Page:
Wednesday, February 3, 2016

Steveo's Last Run

I'd finally begun to get into the ski season with a race in Whitefish MT, then Fernie. However, the season wasn't meant to be. Descending the first downhill in Fernie I took a high speed tumble with outstretched arm and immediately knew something major had taken place in my left arm. My first impression was that I'd broken my humorus. I held it and called out a weak "! I need help". First to come was a snowboarder named Ashton. I'll never forget this wonderful guy. He unselfishly positioned himself on the steep hill and held my incredibly awkward arm in place for the longest time. Eventually as the patrol arrived they relieved him of his duties, but not before they cut off my suit. Someone exclaimed, "you might not want to look." Well I did and was amazed that an arm could even be contortioned into that position. Turns out it was waaay dislocated.

It was 2.5 hours before they finally got the shoulder back into the socket. First came the laughing gas, then the sled ride down, followed by the ambulance ride to the hospital. Just having that incredibly uncomfortable position and pain (despite the gas, fentynal and a couple other pharmacuticals, it turned out to be the longest 2.5 hours or my life. By the time the shoulder was re-located significant nerve damage had been done. It's been 1.5 weeks and I still can't feel my fingers. I also have no strength in that arm, wrist, shoulder.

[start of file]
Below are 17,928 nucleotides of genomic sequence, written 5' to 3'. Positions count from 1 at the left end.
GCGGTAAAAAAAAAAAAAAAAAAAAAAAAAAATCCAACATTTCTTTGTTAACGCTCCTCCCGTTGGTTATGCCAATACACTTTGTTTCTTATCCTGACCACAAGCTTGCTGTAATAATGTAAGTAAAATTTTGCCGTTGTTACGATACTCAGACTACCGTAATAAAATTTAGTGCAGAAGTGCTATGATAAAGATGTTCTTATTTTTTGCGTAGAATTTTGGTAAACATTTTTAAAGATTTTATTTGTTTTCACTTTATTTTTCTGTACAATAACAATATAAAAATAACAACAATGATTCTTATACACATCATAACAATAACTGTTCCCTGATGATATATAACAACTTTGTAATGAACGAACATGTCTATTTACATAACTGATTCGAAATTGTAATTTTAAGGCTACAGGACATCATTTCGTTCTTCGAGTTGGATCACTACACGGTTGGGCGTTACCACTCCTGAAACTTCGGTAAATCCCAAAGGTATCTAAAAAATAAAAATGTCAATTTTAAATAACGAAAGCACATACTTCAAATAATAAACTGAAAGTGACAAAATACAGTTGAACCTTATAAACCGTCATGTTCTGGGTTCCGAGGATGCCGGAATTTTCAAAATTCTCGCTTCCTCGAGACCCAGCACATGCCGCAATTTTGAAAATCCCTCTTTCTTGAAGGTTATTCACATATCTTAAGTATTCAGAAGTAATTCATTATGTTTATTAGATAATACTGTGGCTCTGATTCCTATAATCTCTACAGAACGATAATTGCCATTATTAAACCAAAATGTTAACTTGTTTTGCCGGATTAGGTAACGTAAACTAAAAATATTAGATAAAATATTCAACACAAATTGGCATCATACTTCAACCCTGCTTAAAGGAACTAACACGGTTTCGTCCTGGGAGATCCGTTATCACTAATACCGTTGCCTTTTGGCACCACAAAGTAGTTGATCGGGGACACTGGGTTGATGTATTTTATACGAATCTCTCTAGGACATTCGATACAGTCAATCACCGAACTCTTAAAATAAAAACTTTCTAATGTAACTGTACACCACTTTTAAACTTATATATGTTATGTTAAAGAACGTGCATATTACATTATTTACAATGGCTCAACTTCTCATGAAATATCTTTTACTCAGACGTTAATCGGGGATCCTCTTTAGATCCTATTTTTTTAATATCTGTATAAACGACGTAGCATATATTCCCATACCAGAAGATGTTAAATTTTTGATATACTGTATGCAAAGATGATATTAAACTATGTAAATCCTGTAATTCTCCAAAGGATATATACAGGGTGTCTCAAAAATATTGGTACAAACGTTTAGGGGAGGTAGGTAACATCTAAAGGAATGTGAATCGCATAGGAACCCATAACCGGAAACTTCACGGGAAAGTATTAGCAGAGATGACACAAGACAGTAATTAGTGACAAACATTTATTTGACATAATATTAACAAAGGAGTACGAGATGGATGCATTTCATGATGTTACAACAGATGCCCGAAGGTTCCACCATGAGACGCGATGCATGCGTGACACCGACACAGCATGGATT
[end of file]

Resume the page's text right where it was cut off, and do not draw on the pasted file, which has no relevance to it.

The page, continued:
It's getting a little better though. Though I'm relieved, it has some downsides. That whole shoulder region is so numb that the pain of the accident has been minimal, but today I started feeling the affects of a torn rotator cuff and various other stretched and bruised ligaments.

I'm not even thinking of skiing again this year. First the nerve issue has to get resolved, then we can asses the damage and consider surgery for the rotator and possibly tighten up the shoulder. I hope we can do this as I really don't want to be one of those guys that continually pops his shoulder in and out. Plus I tend to do a fair bit of training alone and in the backcountry. I can just see me having to bang it against a tree to get it into place if I fall, not to mention the pervasive fear of this happening. I know recovery will be longer, but I'd like to get it fixed. I've already got a small rotator cuff tear on the other side, so now I have a matching set. We've got 2 really good shoulder guys, Heard and Butchko. I'm so grateful to have such great Dr resources. Plus my sport doc and friend Andy Reid. All these guys service our top Olmpians, so I know I'm getting the best care.